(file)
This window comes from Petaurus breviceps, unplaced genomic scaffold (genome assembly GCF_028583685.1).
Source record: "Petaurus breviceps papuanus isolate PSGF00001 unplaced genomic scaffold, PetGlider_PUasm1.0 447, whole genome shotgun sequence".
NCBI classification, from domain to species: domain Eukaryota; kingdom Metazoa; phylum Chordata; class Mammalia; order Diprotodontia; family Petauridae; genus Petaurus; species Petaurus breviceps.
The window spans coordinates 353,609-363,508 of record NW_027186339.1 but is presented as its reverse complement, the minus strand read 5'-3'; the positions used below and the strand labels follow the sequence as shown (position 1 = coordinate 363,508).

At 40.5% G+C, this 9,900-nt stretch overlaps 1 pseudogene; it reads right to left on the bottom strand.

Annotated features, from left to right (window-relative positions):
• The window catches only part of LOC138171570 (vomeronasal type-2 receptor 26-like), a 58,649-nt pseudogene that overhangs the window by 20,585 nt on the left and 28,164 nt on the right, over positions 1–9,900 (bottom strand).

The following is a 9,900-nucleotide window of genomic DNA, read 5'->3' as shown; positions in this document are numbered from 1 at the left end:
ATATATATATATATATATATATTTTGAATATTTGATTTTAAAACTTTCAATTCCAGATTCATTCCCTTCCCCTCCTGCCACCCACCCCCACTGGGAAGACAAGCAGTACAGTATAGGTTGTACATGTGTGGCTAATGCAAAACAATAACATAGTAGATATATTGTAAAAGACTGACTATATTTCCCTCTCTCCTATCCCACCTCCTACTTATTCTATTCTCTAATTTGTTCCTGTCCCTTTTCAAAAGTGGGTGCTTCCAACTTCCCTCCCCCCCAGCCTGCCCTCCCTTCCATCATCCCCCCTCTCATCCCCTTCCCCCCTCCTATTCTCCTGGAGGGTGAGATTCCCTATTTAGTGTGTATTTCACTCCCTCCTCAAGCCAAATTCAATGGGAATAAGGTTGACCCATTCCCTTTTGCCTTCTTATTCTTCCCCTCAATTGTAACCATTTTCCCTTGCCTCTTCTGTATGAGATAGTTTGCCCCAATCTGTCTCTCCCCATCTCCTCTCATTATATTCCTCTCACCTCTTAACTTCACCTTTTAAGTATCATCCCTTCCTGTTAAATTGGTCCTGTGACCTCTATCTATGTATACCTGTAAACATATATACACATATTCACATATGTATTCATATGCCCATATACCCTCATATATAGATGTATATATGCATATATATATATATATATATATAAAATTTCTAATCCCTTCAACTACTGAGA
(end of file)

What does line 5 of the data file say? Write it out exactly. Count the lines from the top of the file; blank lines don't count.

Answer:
At 40.5% G+C, this 9,900-nt stretch overlaps 1 pseudogene; it reads right to left on the bottom strand.